5. Change the TruMotion setting


(Image credit: Future)

It's well worth taking at least a quick look at the TruMotion motion processing feature at this point. By default, it's off entirely in the Filmmaker Mode, and we recommend switching to Cinematic Movement. 

This is specifically designed to reduce the judder you get from 24p content without applying 'proper' motion processing. To our eyes, it’s all gain and no pain, though some purists will prefer to leave it off entirely.

Others might prefer the Natural setting, which adds a little more smoothing while largely remaining free of the soap opera effect and fizz around motion. It’s a personal preference thing, but we think Cinematic Movement is the best starting point.

Switch to it by going to Settings > Picture > Advanced Settings > Clarity > TruMotion

6. Apply to all inputs


(Image credit: Future)

The changes you've made to Filmmaker Mode will only apply to the source that's currently selected, whether that's one of the four HDMIs or a streaming app. The last thing you want to have to do is manually make these changes several times, so instead simply click the 'Apply to all Inputs' option, which will copy your customised version of Filmmaker Mode across to all sources.

The button is in Settings > Picture > Advanced Settings

You might conceivably one day want slight variations to your picture settings when in different inputs – but, for now, having a consistent baseline seems most sensible.

7. Tweak HDR settings


(Image credit: Future)

The changes you've made so far will only apply when watching SDR (standard dynamic range) content, so when you switch to watching something that's in HDR, you'll be back to the TV's default picture settings.

If the content is in HDR10, simply make sure you've got the Filmmaker Mode preset selected and then make the same changes to Sharpness and TruMotion that we outlined above.

If it's a Dolby Vision show or movie, the Dolby Vision Cinema Home preset should be pre-selected. This is a brighter, punchier version of Dolby Vision that's really intended for viewing with the room lights on, but we appreciate its approach even in a dark room. Purists may want to switch to the dimmer but even more authentic Dolby Vision Cinema preset. Beyond that, you shouldn't need to make any extra adjustments for Dolby Vision content.

8. Turn off Energy Saving


(Image credit: Future)

It's now time to take a look at the Energy Saving menu. There’s an option here called Energy Saving Step, which is set to ‘Auto’ by default. This means the set will automatically adjust in brightness depending on how much light is in the room.

That might sound like a useful feature but, in our experience, it’s always at least somewhat hampering picture punch, so we recommend turning it off. This does mean the set will consume more energy but there seems little point to us in buying a high-performance TV if you're going to limit that performance.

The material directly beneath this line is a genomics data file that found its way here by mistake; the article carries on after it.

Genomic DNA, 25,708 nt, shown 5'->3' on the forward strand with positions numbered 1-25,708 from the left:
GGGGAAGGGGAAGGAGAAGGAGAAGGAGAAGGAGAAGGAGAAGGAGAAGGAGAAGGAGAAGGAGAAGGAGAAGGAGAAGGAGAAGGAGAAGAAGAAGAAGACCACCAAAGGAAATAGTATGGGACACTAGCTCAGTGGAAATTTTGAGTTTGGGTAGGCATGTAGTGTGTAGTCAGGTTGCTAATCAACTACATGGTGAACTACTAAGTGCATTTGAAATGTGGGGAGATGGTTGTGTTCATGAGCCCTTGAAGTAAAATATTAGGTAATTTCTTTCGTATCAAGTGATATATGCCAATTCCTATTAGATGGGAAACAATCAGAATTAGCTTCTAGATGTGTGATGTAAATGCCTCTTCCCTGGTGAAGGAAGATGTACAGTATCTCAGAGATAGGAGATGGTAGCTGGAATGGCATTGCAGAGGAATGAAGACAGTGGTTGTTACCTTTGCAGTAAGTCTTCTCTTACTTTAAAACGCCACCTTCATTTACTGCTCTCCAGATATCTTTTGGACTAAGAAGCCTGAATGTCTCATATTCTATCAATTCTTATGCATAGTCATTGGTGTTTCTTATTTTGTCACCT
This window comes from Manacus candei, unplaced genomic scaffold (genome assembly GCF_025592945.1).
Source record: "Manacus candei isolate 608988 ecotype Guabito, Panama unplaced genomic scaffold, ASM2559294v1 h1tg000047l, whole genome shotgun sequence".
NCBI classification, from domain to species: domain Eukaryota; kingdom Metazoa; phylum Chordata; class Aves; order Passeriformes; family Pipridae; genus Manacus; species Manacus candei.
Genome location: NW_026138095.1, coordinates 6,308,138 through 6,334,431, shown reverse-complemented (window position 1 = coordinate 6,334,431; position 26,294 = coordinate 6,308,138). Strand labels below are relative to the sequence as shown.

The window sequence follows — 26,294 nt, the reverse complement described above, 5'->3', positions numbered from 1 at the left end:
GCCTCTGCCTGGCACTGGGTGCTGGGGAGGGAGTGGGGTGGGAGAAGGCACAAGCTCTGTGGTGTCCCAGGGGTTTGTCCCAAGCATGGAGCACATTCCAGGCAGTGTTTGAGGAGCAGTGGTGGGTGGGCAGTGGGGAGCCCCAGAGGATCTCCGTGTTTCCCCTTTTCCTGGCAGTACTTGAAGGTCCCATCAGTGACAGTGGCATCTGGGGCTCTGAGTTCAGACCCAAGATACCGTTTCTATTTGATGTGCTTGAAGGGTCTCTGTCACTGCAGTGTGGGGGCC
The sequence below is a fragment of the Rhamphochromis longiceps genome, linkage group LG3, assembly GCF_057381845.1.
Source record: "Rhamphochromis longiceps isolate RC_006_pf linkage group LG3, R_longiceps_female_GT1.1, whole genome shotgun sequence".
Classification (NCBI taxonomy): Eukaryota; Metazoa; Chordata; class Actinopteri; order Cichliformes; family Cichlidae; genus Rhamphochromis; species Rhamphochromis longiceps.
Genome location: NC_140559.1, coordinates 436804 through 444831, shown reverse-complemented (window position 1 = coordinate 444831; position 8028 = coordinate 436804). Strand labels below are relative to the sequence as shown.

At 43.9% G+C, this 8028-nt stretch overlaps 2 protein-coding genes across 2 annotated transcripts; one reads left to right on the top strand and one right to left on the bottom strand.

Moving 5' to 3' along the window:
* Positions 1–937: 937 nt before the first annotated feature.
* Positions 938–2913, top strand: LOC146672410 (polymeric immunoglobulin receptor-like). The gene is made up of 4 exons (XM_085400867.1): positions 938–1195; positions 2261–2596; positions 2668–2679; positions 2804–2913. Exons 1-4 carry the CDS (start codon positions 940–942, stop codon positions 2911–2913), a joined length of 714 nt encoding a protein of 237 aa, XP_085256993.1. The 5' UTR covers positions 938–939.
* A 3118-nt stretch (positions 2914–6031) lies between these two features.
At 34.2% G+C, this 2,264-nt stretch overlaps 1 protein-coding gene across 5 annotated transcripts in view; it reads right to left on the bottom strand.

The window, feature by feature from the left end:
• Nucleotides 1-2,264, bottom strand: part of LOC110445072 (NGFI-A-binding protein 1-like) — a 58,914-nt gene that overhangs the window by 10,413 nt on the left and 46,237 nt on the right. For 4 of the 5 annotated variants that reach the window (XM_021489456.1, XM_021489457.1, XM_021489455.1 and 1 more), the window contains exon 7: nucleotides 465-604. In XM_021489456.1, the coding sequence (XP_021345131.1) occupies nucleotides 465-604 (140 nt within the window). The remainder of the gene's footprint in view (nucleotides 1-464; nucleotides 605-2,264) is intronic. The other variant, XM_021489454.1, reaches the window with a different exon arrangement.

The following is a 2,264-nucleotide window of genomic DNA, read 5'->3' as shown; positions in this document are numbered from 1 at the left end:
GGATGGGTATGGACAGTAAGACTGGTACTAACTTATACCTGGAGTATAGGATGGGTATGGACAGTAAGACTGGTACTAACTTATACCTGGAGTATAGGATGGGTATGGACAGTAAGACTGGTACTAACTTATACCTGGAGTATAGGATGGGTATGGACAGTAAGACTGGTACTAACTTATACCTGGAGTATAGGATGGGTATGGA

A good compromise might be to turn this setting on and off depending on to what degree the quality of whatever you're watching matters. You can add the Energy Saving Step setting to the TV's Quick Menu for easier access if this is the approach you want to take.

To find the setting in the first place, go to Settings > General > Energy Saving > Energy Saving Step.

9. Take a look in the OLED Panel Care menu


(Image credit: Future)

Finally, it's worth familiarising yourself with the options in the OLED Panel Care menu, which are designed to reduce the risk of burn-in. The important options are Screen Move and Adjust Logo Brightness, which by default are set to On and Low respectively.

Most people will never notice them in action so we suggest you leave them on at first, but if you do spot any odd behaviour (picture elements dimming when they shouldn’t, for example), you could consider turning one or both settings off – though do bear in mind that the possibility of burn-in will rise slightly as a result.


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Tom Parsons

Tom Parsons has been writing about TV, AV and hi-fi products (not to mention plenty of other 'gadgets' and even cars) for over 15 years. He began his career as What Hi-Fi?'s Staff Writer and is now the TV and AV Editor. In between, he worked as Reviews Editor and then Deputy Editor at Stuff, and over the years has had his work featured in publications such as T3, The Telegraph and Louder. He's also appeared on BBC News, BBC World Service, BBC Radio 4 and Sky Swipe. In his spare time Tom is a runner and gamer.